Thursday, January 17, 2013
Decisions that defined A&M in 2012: No. 2
By Sam Khan Jr.
This week, GigEmNation looks back at five decisions that helped define Texas A&M's 2012 season. These moments could be on or off the field or could have even come before the season, so long that they had a lasting impact on the Aggies' 2012 campaign. Today, we look at our pick for No. 2, the hiring of Kevin Sumlin.
On Dec. 10, 2011, Texas A&M officially chose Kevin Sumlin as its next head football coach.
With a new conference membership on tap, it was the up-and-coming Sumlin who was tabbed as the man to lead the Aggies into their new era. He went 35-17 at Houston, guided the Cougars to several wins over ranked teams, took them into the top 10 and to the cusp of a BCS bowl appearance.
And while there may have been a few that wondered if Sumlin could successfully make the transition from winning in Conference USA to guiding a program in the nation's toughest conference, the Southeastern Conference, there aren't likely any doubters that remain.
As many have said throughout the year, Sumlin has changed the culture in Aggieland.
Kevin Sumlin brought the Aggies 11 wins in his debut season and has made Texas A&M football trendy again.
A team that many thought wouldn't win more than seven games, or might even be fortunate to go to a bowl game, went 11-2 and dominated Oklahoma in the AT&T Cotton Bowl. The Aggies knocked off the BCS champions, Alabama, on its home field and went undefeated on the road. They finished with their highest win total since 1998.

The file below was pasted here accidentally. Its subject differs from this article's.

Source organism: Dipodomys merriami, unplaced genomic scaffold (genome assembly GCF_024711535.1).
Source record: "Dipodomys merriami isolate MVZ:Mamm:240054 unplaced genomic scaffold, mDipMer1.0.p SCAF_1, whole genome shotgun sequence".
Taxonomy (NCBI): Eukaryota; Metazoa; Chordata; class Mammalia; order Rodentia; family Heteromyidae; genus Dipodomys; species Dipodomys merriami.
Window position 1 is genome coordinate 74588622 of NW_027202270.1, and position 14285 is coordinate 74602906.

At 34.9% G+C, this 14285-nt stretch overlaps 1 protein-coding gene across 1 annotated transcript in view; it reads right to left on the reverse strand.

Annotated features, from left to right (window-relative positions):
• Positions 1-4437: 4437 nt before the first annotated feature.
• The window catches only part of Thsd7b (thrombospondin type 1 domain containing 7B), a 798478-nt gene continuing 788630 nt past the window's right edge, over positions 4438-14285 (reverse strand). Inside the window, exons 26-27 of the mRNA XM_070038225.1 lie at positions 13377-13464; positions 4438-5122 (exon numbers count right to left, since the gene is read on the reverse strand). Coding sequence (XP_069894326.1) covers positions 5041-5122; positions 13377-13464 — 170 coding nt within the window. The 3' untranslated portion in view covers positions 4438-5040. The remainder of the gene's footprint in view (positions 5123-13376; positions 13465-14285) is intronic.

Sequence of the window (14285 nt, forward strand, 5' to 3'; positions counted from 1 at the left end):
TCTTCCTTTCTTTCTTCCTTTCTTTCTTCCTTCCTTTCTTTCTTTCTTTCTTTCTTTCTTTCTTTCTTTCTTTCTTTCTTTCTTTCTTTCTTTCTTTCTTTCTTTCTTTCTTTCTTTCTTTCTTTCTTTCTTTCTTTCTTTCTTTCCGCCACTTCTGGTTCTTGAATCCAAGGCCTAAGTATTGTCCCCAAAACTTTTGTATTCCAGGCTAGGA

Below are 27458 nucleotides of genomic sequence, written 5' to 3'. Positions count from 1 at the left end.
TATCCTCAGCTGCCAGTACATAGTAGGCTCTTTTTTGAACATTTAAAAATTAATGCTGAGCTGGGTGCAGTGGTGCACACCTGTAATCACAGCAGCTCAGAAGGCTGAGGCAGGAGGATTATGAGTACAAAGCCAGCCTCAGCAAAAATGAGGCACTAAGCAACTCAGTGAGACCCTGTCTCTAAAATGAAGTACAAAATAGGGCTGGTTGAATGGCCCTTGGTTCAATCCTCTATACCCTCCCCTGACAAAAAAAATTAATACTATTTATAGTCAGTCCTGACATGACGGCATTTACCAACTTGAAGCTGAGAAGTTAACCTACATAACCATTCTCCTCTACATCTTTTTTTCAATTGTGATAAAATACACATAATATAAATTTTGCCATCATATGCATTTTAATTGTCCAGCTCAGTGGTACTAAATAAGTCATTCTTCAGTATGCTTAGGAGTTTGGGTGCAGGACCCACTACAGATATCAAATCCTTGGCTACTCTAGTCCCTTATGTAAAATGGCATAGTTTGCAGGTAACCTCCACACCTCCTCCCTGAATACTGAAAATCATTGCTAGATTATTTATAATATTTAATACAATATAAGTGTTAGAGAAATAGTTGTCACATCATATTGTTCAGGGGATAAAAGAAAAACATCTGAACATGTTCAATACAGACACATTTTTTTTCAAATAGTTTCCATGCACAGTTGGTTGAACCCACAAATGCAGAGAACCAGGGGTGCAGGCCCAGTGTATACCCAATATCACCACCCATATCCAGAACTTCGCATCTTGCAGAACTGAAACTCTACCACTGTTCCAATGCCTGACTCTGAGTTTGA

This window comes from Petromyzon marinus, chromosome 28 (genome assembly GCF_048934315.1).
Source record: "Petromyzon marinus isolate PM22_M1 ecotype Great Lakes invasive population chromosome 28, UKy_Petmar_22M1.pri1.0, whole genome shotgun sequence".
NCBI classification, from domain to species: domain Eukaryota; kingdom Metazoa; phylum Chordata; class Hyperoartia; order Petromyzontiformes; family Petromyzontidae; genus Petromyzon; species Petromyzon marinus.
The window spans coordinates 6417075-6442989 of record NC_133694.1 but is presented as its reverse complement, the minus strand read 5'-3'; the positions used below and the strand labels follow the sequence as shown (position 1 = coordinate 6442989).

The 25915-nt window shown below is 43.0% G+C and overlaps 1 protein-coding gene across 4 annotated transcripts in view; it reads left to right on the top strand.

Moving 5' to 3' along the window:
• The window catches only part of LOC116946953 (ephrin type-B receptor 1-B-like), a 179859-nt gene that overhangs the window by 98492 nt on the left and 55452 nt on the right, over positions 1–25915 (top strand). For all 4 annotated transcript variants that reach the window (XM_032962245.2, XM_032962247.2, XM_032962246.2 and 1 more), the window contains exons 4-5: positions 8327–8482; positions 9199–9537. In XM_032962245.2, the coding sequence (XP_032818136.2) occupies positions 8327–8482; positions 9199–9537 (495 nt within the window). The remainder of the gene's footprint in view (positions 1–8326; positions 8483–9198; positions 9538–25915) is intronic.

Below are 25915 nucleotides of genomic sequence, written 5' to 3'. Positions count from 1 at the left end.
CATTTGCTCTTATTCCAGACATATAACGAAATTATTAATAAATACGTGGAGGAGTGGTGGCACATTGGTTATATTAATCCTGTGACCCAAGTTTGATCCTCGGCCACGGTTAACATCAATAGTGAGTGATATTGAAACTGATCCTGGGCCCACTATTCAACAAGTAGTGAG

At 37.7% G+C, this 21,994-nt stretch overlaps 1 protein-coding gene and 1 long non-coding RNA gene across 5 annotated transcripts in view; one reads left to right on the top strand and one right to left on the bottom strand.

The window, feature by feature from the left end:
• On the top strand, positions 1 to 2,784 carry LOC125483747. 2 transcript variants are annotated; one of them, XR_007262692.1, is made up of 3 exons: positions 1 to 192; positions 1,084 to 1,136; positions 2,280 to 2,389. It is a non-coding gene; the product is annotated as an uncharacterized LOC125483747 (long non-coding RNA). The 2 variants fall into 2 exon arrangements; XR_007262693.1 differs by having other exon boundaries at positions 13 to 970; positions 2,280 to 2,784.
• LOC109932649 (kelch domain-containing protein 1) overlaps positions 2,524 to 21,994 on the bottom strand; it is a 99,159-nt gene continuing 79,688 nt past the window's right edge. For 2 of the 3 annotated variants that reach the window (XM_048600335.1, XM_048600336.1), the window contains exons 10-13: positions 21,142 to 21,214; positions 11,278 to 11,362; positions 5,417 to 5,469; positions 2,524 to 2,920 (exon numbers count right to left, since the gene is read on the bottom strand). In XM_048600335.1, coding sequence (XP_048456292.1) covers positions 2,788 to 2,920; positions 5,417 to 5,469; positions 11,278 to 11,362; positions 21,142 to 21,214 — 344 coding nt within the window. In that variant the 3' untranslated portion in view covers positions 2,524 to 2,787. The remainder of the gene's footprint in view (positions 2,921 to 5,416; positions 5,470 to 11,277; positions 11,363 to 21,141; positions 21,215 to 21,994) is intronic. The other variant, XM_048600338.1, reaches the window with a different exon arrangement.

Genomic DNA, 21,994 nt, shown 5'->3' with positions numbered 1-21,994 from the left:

Sumlin has instilled confidence in a team that coughed up six double-digit leads in 2011. He has brought energy to the football program and charisma to recruiting, hiring a staff that has produced the fifth-ranked recruiting class in the nation.
Many Aggies might have been happy with seven or eight wins and a bowl game this season. Now, some are talking about contending for a BCS title in 2013.
He hires quality people. Four coaches who were once assistants for him -- Dana Holgorsen (West Virginia), Kliff Kingsbury (Texas Tech), Tony Levine (Houston) and Brian Polian (Nevada) have gone on to head coaching jobs elsewhere. That's in only five years as a head coach.
His handling of redshirt freshman quarterback sensation Johnny Manziel turned out to be a positive for Texas A&M. Sticking with his rule of not allowing freshmen to speak to the media, Sumlin kept Manziel away from reporters and the pressure of countless questions until after the regular season was complete. Whether you agreed with it or not, it was effective for the Heisman Trophy winner and the Aggies.
He has a high level of respect from peers in his profession as well as on the recruiting trail.
"Kevin Sumlin is a great guy," said Randy Rodgers, who runs a long-established scouting service in Texas and works with dozens of Division I football coaches. "Everybody likes him. He's a positive, high-energy guy. I can't think of anybody that I can think of that's ever said a bad word about Kevin Sumlin."